According to a detailed first-hand account written by Sophie Keller in the 1904 book, A History of the 148th PA Volunteers,16-year-old Keller joined her friend, Emma Hunter, who lost her father in the war, and Elizabeth Myers, who lost a son at Gettysburg, as they went to the cemetery to put flowers on their loved ones’ graves.
“Once they got there, they decided they really should put flowers on all of the graves,” Horner says. “And that was the beginning.”
While Waterloo, New York, holds the official federal designation as the birthplace of Memorial Day, Horner feels that Keller’s narrative largely proves that the nation’s first true “Decoration Day” occurred in Boalsburg in October 1864. A statue honoring the three women now stands at the edge of the Boalsburg Cemetery.
To say the community has embraced its role in the history of Memorial Day is an understatement. For decades, Boalsburg has marked the occasion with a carnival and a parade, Civil War re-enactments, the “Day in Town” event featuring vendors and live entertainment, and more. Last year, the weekend’s events drew approximately 18,000 people.
“The whole weekend is very important to us because it brings many people to see our village,” says event chair Jeff Fisher. “But the most important part is the 6 o’clock walk from the Diamond to the cemetery and the ceremony where we honor those people who have served and are no longer with us.”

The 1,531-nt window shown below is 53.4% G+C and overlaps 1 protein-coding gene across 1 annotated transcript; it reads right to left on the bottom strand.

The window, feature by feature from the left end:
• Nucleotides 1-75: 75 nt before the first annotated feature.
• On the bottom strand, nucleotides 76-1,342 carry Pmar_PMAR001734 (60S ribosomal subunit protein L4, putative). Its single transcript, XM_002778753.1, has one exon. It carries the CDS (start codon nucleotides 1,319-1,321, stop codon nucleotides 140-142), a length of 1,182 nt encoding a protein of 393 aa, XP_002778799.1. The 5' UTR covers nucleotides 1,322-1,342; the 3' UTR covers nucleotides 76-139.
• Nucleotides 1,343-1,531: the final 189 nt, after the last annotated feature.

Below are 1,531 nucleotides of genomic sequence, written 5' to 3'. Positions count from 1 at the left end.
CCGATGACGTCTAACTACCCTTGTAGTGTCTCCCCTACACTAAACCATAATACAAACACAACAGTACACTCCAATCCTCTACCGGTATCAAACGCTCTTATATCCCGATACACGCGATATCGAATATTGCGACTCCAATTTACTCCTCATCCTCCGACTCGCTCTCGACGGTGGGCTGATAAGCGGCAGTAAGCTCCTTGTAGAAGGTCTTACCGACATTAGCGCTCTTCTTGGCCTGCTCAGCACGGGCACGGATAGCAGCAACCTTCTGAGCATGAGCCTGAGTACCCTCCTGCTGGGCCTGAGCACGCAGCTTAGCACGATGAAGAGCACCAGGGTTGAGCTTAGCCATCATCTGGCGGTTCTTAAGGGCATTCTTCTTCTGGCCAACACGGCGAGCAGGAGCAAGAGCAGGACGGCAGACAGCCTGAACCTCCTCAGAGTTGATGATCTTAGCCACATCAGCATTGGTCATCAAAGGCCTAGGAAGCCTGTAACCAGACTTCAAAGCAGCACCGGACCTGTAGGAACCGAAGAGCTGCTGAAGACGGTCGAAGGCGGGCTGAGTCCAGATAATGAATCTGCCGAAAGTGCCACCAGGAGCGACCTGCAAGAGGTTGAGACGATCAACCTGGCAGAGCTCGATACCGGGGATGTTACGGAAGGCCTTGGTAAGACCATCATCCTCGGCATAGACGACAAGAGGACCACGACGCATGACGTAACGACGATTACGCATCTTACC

Arriving from the State College side of town, the well-manicured grounds of the Pennsylvania Military Museum along the left side of Boal Avenue serve as a visible welcome to Boalsburg.
Once again the influence of the Boal family emerges, as the site’s original owner, Theodore Davis “Terry” Boal, used the grounds to train a mounted machine gun troop in preparation for America’s entrance into World War I. After the war, soldiers returned to the location to have reunions and lay monuments to the fallen. The site eventually was sold to the Pennsylvania Historical and Museum Commission.
The museum opened in 1969 and honors Pennsylvania’s military history from 1747 through the present. The 40 acres in front of the museum will be a hubbub of activity during Memorial Day commemorations as well as for special events like the People’s Choice Festival in July. But at other times, the spacious grounds, which now hold 29 memorial shrines, are also well-used by the general public, many of whom walk or jog the paved paths for exercise.
“Many of the things that happen on the grounds represent what our service men and women have sacrificed for – the freedom to enjoy peace and tranquility on the grounds,” says Tyler Gum, museum director.
Across Boal Avenue, another museum, the Boal Mansion and Columbus Chapel, offers a world-class collection of art and artifacts amassed by eight generations of the Boal family.